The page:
‘Hong Kong at a crossroads’: chief executive contender Lam pledges unity in final days of election campaign

Philia Siu
Hong Kong's Carrie Lam.
Anthony Kwan | Bloomberg | Getty Images

Hong Kong's former chief secretary Carrie Lam Cheng Yuet-ngor has made a last-ditch effort to win over public opinion ahead of Sunday's chief executive election, as rival John Tsang Chun-wah continues to widen his lead in popularity polls.

In a half-page advertisement in the South China Morning Post on Friday headlined "Setting Aside Differences to Connect for a Better Future", Lam said her determination to run for the top job was "more steadfast than ever".

"Other than the divisiveness in society, there is also a lot of pent-up frustration," the advertisement read.

"At this time, seeing that our society has been continuously pulling away in opposite directions and that conflicts persist among us, I believe it is critical and urgent that we set aside our differences and come together again for the city we love."

She said by resolving the simpler and less controversial issues first, mutual trust could be rebuilt.

"If elected, I will immediately act to unite our society by improving the relationship between the executive government and legislature," Lam vowed.

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She pledged to let children grow up happy and healthy; let the young generation apply their talents to the fullest; let Hongkongers continue to prosper; and let the elderly enjoy their golden years.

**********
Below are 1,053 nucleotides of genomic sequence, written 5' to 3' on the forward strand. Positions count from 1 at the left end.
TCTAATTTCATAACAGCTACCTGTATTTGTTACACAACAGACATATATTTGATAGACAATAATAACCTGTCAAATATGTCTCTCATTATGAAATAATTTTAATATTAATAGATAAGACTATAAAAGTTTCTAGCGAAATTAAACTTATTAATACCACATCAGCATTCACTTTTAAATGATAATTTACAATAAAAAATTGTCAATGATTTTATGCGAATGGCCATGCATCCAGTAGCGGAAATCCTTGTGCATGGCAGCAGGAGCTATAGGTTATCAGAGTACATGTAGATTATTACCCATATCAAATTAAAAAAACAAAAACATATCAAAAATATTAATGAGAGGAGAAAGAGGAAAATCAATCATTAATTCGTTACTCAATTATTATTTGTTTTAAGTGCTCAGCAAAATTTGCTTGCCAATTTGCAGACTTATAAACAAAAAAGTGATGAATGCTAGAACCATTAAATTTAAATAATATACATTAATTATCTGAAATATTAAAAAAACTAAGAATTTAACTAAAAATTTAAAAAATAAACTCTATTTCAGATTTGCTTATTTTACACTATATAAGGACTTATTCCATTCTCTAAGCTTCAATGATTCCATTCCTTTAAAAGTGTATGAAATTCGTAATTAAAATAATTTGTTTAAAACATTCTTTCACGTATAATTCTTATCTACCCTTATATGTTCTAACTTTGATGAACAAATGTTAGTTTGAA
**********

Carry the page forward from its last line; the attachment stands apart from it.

"We shall proactively communicate with the different political parties and groups in the Legislative Council to build consensus so that as soon as the new term of government begins, we would lose no time in prioritising the allocation of resources to address the pressing problems in the (education) sector."

She said Hong Kong is at a crossroads, with both challenges and opportunities ahead.

Hong Kong's small circle election

"We need a caring, capable and accountable (leader) who consults and works with the public to safeguard our core values, heal the rift in society and resolve the frustrations," she said.

Although Lam is believed to be Beijing's preferred choice, her popularity among Hongkongers is still trailing key rival, former financial secretary John Tsang.

The latest survey by Chinese University of Hong Kong commissioned by the Post showed Tsang had widened his lead over Lam to more than 17 percentage points.

Tsang was backed by 46.6 per cent of respondents aged 18 or above, up from 42.5 per cent in the previous survey last month. Meanwhile, 29.5 per cent preferred Lam, up marginally from 28.2 per cent.

The third candidate, retired judge Woo Kwok-hing, was backed by 10.1 per cent of respondents, up from 8.7 per cent last month.

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